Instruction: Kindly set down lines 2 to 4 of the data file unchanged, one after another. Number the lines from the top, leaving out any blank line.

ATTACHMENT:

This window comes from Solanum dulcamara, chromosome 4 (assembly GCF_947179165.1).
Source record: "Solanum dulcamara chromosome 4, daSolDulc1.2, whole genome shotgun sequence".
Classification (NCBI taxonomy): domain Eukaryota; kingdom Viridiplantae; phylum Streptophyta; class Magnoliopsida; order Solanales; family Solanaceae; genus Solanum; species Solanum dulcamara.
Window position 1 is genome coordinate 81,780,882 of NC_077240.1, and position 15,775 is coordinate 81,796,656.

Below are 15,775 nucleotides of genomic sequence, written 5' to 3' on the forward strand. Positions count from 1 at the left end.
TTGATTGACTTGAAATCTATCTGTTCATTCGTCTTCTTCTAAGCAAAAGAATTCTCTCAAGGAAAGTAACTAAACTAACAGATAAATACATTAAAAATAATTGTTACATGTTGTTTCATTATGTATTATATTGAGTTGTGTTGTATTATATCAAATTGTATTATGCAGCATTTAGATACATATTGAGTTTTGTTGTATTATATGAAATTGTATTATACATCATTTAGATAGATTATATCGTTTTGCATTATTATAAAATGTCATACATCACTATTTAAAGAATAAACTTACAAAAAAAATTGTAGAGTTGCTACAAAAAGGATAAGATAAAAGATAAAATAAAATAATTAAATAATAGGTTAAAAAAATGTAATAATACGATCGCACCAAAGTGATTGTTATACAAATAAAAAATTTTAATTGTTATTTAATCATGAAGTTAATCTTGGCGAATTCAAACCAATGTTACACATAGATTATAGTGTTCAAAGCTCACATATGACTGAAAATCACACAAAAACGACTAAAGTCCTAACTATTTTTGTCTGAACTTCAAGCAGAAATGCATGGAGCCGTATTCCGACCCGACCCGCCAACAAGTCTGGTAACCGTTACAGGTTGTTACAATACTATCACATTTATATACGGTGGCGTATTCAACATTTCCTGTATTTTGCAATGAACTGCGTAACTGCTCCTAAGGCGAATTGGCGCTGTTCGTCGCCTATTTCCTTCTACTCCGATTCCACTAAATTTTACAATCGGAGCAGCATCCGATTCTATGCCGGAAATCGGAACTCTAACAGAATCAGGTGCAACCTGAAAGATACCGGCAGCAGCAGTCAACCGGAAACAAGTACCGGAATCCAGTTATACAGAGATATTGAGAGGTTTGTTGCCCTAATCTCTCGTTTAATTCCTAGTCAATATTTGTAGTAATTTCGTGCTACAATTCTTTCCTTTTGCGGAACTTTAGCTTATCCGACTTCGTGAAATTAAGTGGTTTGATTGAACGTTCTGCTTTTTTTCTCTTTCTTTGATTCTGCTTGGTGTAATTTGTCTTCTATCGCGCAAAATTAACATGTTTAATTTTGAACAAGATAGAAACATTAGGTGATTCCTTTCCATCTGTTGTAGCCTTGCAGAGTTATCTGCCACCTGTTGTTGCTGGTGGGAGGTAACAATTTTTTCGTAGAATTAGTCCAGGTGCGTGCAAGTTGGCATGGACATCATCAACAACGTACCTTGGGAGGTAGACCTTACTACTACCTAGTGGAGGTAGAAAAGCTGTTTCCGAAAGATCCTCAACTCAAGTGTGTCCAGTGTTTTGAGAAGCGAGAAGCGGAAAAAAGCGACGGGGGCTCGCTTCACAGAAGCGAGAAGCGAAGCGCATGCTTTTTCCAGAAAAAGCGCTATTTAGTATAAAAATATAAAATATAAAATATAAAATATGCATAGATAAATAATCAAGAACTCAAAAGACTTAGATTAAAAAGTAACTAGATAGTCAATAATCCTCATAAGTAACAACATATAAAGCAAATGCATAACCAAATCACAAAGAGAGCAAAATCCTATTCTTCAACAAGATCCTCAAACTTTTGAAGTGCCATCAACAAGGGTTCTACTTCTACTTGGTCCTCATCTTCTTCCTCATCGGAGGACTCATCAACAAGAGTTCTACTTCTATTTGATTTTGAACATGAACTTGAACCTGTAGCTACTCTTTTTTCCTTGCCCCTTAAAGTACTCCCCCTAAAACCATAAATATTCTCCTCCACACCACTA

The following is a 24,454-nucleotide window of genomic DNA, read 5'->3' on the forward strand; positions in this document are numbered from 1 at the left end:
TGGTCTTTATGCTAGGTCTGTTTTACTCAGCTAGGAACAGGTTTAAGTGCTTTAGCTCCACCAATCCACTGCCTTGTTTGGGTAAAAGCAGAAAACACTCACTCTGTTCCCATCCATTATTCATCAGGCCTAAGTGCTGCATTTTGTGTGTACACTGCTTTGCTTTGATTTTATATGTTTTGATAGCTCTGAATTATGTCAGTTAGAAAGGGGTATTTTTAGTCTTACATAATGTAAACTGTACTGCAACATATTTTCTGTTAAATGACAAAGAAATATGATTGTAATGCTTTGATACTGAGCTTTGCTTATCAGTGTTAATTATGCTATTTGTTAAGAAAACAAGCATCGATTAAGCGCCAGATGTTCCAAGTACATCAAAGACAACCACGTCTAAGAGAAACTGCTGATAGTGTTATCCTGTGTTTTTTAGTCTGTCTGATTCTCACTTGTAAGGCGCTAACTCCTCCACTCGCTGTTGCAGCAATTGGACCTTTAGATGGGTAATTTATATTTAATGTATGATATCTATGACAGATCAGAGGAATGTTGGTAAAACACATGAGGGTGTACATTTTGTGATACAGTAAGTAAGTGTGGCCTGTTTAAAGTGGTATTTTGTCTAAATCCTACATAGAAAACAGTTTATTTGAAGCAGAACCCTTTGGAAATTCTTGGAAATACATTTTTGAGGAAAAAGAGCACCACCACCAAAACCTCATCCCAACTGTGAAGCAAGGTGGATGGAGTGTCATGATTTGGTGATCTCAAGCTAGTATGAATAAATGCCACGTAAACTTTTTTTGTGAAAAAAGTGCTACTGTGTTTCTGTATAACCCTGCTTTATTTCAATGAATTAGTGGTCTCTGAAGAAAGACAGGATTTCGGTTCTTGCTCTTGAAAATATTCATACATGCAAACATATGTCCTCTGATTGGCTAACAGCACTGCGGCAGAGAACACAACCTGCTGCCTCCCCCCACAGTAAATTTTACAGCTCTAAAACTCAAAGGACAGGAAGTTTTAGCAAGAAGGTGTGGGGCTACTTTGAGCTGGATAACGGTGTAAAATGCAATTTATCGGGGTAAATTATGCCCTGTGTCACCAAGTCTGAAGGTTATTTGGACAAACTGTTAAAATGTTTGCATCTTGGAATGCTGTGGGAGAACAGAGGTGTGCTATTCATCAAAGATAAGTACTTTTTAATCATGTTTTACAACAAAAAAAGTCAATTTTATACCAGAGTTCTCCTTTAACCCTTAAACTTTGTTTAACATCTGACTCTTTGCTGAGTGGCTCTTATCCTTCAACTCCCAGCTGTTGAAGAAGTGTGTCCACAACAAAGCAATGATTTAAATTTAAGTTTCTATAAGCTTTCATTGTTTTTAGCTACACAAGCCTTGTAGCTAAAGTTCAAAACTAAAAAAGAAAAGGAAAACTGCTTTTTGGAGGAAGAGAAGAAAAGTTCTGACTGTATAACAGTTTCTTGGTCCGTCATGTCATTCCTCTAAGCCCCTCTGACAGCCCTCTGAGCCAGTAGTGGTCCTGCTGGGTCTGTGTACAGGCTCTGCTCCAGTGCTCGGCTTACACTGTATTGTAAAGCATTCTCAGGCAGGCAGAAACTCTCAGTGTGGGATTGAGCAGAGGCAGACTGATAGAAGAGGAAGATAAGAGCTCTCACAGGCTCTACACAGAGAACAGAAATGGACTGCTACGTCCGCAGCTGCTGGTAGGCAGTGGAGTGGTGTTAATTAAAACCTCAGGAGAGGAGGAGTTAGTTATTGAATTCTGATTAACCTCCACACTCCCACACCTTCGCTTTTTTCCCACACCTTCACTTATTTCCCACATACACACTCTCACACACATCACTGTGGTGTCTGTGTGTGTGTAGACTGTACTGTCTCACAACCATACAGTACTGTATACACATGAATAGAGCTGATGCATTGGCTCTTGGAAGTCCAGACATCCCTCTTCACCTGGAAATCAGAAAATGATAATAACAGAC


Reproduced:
Source record: "Solanum dulcamara chromosome 4, daSolDulc1.2, whole genome shotgun sequence".
Classification (NCBI taxonomy): domain Eukaryota; kingdom Viridiplantae; phylum Streptophyta; class Magnoliopsida; order Solanales; family Solanaceae; genus Solanum; species Solanum dulcamara.
Window position 1 is genome coordinate 81,780,882 of NC_077240.1, and position 15,775 is coordinate 81,796,656.